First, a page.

«LIFE IMPRISONMENT IN HUNGARIAN PENAL LAW LÁSZLÓ KÕHALMI assistant professor I. Regulatory antecedents The introduction of life imprisonment has ...»
Art 47/C. includes the general conditions of releasing on probation, which is equal – regarding its essence – to the rules of imprisonment for specified term. The differences – in the opinion of Ágnes Balogh – are only in that in case of life imprisonment it is the court who may decide on the earliest date of releasing on probation, while in case of imprisonment for specified term it is regulated by the law.17 The PC makes the exclusion of release on probation for the court possible. The provision on this does not give any rules on the limit of judicial consideration. This solution of real life imprisonment – in the opinion of Professor Ferenc Nagy – can be considered as disquieting and reprehensible from the view of constitution, legal comparison and imposement, but even from practical-execution. By the Art 47/A of PC it cannot be compared to more guarantial penal principles like e.g. to the principle of a nulla poena sine lege certa, or to the one on human dignity, to the prohibition of inhuman and cruel punishment, or to the thought of promoting resocialisation etc.18 The court cannot release the person convicted for life imprisonment on probation if the convicted in question was sentenced for life imprisonment again. In this case the court resolutes in a sentence about the fact that the convicted cannot be released on probation from an earlier life imprisonment.
Release on probation from life imprisonment19
1. In the sentence of the court
A) determines the possible earliest date – at least 20 years – in case of non-lapsing crimes minimum 30 years
B) excludes the possibility of release on probation
2. If the perpetrator is sentenced for imprisonment for specified term because of committing a new crime, the release on probation is formed as follows: [Art 47/B.PC]:
III. De lege ferenda The sanction of life imprisonment is generally criticized in the Hungarian special literature on law.
Before accepting the PC, Kálmán Györgyi stated that the possibility of release on probation after 20 years in prison in case of life imprisonment is too high.20 In the opinion of Zoltán Juhász in a constitutional state the state does not have unlimited penal force: the public forces can interfere in the rights and freedom of the
individuals only with the necessary authorisation and reason. The requirements – determined in Art 8 of the Hungarian Constitution – are directives on penal sanctions, such as basic rights can be limited only in accordance with the law, and in the interest of defence of an other basic or constitutional right, and only in avoidable cases, to the necessary extent and in proportional method. The legal regulation giving the possibility to impose life imprisonment seems to contradict to this.21 Ágnes Kelemen draws attention to the fact that life imprisonment is the infringement of constitutional rights, as the convicted lives in uncertainty for a long not knowing when or whether probation becomes possible. The convicted also does not know the exact consequences of his behaviour in the prison on the chances of being released on probation. That can cause further problems for the executing authorities and the officers of the prisons as well.22 According to Ferenc Nagy the real life imprisonment de lege ferenda is not an elimination of an inhuman penal sanction and constitutional conformity. In his opinion the exclusion of releasing on probation in the sentence should be eliminated. Furthermore, in accordance with the European trends the present minimum penal term to be spent actually – which is extremely high and not acceptable by the determinational requirements –, and the term of being on probation should be decreased in the future.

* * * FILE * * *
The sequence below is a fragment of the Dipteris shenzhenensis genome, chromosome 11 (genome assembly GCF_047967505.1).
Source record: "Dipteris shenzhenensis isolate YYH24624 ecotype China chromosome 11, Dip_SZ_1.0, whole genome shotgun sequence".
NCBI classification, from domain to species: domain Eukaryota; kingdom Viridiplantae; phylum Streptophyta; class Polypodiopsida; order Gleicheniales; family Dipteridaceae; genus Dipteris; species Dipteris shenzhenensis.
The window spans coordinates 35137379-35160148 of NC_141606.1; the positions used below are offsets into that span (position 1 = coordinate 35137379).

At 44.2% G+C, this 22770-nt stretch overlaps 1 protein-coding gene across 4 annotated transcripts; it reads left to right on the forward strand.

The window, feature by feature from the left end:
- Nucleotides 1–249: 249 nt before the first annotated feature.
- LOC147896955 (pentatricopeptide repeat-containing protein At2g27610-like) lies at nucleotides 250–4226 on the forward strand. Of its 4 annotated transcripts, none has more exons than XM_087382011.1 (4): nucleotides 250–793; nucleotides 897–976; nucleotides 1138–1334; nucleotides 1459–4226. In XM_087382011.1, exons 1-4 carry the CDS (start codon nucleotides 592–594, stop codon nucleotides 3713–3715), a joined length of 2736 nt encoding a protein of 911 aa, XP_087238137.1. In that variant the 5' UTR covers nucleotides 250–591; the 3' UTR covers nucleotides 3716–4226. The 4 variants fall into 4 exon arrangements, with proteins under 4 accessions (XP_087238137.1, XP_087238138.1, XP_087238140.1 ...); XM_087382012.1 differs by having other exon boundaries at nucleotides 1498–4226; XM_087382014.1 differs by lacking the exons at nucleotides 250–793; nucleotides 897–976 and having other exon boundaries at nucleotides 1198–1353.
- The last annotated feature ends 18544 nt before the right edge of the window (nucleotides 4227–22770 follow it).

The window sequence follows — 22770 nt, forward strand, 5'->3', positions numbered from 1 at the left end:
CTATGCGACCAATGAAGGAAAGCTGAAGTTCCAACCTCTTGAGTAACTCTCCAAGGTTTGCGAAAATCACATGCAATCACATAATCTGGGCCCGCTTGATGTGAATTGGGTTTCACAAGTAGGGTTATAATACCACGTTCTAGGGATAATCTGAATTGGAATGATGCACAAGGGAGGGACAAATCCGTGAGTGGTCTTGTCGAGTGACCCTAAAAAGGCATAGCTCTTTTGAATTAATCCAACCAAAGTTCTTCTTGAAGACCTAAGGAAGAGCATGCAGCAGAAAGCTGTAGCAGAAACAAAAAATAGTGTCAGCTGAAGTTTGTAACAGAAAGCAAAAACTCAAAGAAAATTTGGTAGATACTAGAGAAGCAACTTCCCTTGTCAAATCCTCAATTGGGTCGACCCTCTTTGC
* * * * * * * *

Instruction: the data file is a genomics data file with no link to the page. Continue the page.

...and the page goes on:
There is another argument for the elimination of life imprisonment: even a convicted person has to be given the hope of planning his future, returning to society.
Mihály Tóth stated that life imprisonment cannot be conformed with the whole modern legal system, and what is more, this sanction is inhuman and unjustifiable. It all shows that we are still far from the accomplishment of an effective, expedient and just penal system.23 The ongoing privatisational processes in penal execution concerning life imprisonment emerge significant questions.24 How much the human rights can be guaranteed in a privatised prison, in such a place, where the sate control can operate only to a minimal extent? How can the resocialisation and the profit maximum be brought to a common denominator? So it can be stated about the privatisational processes in penal execution that they emerge many unreplied questions.